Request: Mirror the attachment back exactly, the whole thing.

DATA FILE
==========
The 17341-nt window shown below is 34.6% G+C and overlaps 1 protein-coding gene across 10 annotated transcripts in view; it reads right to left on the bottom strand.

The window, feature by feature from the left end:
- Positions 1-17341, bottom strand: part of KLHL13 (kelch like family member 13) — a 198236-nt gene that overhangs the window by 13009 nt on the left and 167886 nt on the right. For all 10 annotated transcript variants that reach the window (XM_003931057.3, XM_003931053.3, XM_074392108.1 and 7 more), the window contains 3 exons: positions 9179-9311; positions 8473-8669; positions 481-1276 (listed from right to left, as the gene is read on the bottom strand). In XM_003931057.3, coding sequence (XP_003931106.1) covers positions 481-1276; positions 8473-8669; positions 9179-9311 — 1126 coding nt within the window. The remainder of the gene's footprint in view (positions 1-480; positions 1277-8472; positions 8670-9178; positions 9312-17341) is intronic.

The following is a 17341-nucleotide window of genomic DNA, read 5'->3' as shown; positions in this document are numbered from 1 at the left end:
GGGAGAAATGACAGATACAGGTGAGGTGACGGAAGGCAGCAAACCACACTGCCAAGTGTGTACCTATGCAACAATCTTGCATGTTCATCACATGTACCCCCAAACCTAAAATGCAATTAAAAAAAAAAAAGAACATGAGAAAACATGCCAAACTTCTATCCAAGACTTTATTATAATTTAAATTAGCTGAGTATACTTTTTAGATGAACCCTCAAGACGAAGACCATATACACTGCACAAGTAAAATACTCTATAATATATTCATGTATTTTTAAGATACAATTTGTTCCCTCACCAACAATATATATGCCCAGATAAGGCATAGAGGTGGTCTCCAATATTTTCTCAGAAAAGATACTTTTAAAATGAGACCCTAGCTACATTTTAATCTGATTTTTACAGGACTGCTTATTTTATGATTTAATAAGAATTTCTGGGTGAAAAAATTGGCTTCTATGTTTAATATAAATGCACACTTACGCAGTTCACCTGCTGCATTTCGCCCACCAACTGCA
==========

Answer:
The 17341-nt window shown below is 34.6% G+C and overlaps 1 protein-coding gene across 10 annotated transcripts in view; it reads right to left on the bottom strand.

The window, feature by feature from the left end:
- Positions 1-17341, bottom strand: part of KLHL13 (kelch like family member 13) — a 198236-nt gene that overhangs the window by 13009 nt on the left and 167886 nt on the right. For all 10 annotated transcript variants that reach the window (XM_003931057.3, XM_003931053.3, XM_074392108.1 and 7 more), the window contains 3 exons: positions 9179-9311; positions 8473-8669; positions 481-1276 (listed from right to left, as the gene is read on the bottom strand). In XM_003931057.3, coding sequence (XP_003931106.1) covers positions 481-1276; positions 8473-8669; positions 9179-9311 — 1126 coding nt within the window. The remainder of the gene's footprint in view (positions 1-480; positions 1277-8472; positions 8670-9178; positions 9312-17341) is intronic.

The following is a 17341-nucleotide window of genomic DNA, read 5'->3' as shown; positions in this document are numbered from 1 at the left end:
GGGAGAAATGACAGATACAGGTGAGGTGACGGAAGGCAGCAAACCACACTGCCAAGTGTGTACCTATGCAACAATCTTGCATGTTCATCACATGTACCCCCAAACCTAAAATGCAATTAAAAAAAAAAAAGAACATGAGAAAACATGCCAAACTTCTATCCAAGACTTTATTATAATTTAAATTAGCTGAGTATACTTTTTAGATGAACCCTCAAGACGAAGACCATATACACTGCACAAGTAAAATACTCTATAATATATTCATGTATTTTTAAGATACAATTTGTTCCCTCACCAACAATATATATGCCCAGATAAGGCATAGAGGTGGTCTCCAATATTTTCTCAGAAAAGATACTTTTAAAATGAGACCCTAGCTACATTTTAATCTGATTTTTACAGGACTGCTTATTTTATGATTTAATAAGAATTTCTGGGTGAAAAAATTGGCTTCTATGTTTAATATAAATGCACACTTACGCAGTTCACCTGCTGCATTTCGCCCACCAACTGCA